About the Issue
We all agree that people who walk, roll, run, bike, drive or ride a bus or train should all get to enjoy roads and paths designed to safely accommodate their travel.
We are working to make it safe for people to share the road with cars and trucks. Sidewalks that connect to parks, public transportation, and schools; roads that include designated and protected bike lanes; and streets that accommodate all people, can help us safely be active and improve our quality of life. We need to work to make sure our counties, states, cities and town fund these initiatives. In particular, we need to focus on the many communities with low income and communities of color that have lacked well-maintained routes to parks and schools, roads, bike lanes, and sidewalks for decades. In many cases they simply don’t have transportation options at all. The same neighborhoods often experience higher rates of chronic diseases like diabetes and heart disease. We must make up for years of lost opportunities and make these neighborhoods a priority moving forward.
These kinds of safety improvements to our streets also provide more opportunities for people to be physically active as a part of their daily routines. Engaging in daily physical activity reduces the risk of heart disease, stroke, hypertension, diabetes, and some types of cancer.
Well-designed streets are safe, people-friendly, and support good health by making it easier and safer for people to be physically active while going around town. Healthy and safe street design offers many benefits to states, cities and towns, including:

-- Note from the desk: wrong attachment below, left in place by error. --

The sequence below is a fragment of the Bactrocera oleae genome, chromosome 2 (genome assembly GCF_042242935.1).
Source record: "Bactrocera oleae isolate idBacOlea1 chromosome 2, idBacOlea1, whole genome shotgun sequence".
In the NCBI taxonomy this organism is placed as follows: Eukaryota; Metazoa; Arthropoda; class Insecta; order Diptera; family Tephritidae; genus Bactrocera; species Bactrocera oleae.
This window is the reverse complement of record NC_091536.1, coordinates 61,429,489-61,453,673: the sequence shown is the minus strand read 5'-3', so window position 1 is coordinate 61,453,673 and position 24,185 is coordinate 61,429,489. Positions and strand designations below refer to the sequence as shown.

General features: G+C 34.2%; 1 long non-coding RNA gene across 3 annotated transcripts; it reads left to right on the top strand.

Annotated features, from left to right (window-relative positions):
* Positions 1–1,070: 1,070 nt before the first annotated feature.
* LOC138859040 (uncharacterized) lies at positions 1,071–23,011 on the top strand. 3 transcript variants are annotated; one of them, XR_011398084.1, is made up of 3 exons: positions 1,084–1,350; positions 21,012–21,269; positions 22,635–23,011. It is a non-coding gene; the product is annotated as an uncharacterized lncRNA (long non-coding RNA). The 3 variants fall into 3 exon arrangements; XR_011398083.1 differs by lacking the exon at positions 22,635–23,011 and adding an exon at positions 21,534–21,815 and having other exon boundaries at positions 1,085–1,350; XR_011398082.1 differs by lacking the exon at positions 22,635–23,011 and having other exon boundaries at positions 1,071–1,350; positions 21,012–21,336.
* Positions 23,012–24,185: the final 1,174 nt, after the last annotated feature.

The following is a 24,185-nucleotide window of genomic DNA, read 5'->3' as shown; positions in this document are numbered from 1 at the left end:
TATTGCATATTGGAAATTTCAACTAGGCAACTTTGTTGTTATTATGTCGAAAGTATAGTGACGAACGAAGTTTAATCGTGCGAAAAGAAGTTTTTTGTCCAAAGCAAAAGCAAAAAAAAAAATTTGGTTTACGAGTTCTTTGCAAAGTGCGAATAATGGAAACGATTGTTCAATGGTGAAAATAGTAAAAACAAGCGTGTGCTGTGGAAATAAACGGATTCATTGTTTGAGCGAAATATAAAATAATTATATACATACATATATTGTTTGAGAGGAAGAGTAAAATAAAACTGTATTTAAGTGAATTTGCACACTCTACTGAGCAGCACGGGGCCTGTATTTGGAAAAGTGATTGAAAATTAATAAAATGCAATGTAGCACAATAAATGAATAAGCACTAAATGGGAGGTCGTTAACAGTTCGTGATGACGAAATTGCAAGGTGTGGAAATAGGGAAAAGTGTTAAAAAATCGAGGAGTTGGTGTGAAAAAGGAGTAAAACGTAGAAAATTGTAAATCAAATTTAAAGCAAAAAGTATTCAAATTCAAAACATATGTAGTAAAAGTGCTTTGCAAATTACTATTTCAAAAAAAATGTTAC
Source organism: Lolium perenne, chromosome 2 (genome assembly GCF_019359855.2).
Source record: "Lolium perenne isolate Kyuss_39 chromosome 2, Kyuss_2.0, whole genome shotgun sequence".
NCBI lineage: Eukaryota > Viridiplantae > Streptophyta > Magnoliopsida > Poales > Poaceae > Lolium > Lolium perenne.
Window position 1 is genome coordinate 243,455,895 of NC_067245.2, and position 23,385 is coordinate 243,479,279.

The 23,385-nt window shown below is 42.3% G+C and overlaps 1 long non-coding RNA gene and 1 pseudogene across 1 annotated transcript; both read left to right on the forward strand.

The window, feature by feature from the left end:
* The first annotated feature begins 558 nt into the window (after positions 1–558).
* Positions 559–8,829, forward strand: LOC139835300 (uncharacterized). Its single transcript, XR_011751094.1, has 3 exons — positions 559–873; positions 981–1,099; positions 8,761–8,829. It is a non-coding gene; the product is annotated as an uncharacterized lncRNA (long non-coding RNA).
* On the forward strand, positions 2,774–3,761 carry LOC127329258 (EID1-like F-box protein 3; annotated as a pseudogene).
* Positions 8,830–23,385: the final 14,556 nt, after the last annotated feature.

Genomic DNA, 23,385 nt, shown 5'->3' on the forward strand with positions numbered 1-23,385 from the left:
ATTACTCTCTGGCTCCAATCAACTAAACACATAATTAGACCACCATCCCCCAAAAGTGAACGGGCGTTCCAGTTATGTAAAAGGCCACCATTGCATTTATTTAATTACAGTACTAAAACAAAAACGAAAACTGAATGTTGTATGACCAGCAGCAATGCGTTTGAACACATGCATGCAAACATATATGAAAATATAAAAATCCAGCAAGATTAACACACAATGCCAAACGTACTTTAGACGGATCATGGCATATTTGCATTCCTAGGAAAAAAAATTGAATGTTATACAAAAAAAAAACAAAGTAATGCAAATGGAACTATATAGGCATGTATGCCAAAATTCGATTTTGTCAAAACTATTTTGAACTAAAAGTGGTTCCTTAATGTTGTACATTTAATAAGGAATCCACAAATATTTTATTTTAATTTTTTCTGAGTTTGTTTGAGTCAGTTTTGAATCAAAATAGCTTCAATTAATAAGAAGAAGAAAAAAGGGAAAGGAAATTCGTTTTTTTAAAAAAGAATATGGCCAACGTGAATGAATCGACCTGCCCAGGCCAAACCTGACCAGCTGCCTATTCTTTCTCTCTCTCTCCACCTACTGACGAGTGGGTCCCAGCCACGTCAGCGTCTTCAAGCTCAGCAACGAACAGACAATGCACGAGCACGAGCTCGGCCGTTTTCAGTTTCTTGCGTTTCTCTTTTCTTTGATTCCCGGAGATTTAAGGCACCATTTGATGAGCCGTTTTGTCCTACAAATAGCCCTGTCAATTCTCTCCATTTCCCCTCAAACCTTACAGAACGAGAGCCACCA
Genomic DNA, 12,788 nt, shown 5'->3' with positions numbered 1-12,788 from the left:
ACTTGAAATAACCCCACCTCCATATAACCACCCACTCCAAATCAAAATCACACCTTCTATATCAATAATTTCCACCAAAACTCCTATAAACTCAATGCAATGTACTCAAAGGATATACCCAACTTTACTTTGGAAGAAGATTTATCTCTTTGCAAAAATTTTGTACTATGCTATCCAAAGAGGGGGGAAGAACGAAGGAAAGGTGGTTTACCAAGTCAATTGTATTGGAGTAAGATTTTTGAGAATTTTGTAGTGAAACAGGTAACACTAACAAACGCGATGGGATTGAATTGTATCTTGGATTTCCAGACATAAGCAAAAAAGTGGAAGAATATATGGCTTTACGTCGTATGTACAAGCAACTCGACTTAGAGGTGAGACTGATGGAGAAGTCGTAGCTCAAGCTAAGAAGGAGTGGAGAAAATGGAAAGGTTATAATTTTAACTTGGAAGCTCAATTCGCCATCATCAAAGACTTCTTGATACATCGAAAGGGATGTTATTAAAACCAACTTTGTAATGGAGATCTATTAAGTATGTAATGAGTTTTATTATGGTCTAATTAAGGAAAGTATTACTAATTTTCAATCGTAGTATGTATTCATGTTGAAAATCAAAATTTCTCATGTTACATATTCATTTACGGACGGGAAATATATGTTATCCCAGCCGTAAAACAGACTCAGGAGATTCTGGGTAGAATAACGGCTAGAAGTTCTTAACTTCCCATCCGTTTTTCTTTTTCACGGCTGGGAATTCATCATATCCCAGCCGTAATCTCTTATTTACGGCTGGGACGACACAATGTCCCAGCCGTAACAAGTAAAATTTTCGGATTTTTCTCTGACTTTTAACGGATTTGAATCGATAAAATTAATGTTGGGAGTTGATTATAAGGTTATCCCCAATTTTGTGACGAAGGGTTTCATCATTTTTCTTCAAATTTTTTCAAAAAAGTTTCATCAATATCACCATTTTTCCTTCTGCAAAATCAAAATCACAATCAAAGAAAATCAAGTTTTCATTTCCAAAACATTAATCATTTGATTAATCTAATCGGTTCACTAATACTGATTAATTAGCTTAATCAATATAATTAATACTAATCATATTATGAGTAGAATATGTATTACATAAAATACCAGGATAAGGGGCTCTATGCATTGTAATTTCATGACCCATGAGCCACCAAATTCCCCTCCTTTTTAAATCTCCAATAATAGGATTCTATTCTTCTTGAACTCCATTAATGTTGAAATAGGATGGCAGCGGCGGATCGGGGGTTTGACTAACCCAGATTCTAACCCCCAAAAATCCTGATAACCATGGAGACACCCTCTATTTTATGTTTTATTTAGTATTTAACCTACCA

• Fewer crashes and traffic injuries
• Improved visibility of people walking and bicycling
• Improved air quality
• Improved friendliness of the street environment, for walking, bicycling, shopping, waiting for the bus, chatting with neighbors, or playing
• Improved connectivity amongst neighbors
• Increased visibility for local business owners
Studies show that people who live in walkable neighborhoods generally get more physical activity each week and have a lower risk of developing diabetes, heart disease, high blood pressure and certain cancers than those who live in neighborhoods that are less walkable. At a time when 75% of teens do not get enough physical activity, this is something we can all get behind.
Kids, families, older adults, or people with disabilities all deserve safe ways to get around town—whether they are walking, pushing a stroller, using a wheelchair, riding a bike, driving a car, or taking public transportation.
Throughout this toolkit, you will find helpful information for building out your own advocacy efforts aimed at making your cities and neighborhoods more livable by ensuring all people get safely to where they need to go—work, school, the library, grocery store, or parks. Together, with our policy leaders, we can support additional funding to help create streets built to share™.